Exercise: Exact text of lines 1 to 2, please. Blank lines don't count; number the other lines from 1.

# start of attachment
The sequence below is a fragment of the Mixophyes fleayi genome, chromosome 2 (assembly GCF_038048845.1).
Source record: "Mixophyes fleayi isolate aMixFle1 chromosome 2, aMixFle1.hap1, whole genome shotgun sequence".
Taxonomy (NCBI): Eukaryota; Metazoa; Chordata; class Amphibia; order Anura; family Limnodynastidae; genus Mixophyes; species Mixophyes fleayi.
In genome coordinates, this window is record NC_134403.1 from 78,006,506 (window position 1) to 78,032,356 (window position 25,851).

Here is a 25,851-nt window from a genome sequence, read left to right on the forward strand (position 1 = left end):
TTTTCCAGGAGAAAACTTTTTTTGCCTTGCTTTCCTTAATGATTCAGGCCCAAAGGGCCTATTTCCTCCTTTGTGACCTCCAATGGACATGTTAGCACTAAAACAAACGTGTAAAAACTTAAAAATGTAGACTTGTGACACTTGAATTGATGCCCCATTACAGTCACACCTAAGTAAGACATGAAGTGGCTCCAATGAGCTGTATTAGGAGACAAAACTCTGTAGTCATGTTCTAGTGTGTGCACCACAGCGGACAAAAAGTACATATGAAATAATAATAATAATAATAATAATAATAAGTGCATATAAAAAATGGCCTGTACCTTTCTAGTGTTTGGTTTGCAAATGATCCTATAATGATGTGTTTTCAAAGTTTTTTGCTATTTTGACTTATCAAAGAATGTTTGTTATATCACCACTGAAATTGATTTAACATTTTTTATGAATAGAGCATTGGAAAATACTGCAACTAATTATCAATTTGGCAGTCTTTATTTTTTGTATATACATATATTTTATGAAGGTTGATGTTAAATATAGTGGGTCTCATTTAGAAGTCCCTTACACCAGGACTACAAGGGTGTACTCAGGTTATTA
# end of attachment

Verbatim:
The sequence below is a fragment of the Mixophyes fleayi genome, chromosome 2 (assembly GCF_038048845.1).
Source record: "Mixophyes fleayi isolate aMixFle1 chromosome 2, aMixFle1.hap1, whole genome shotgun sequence".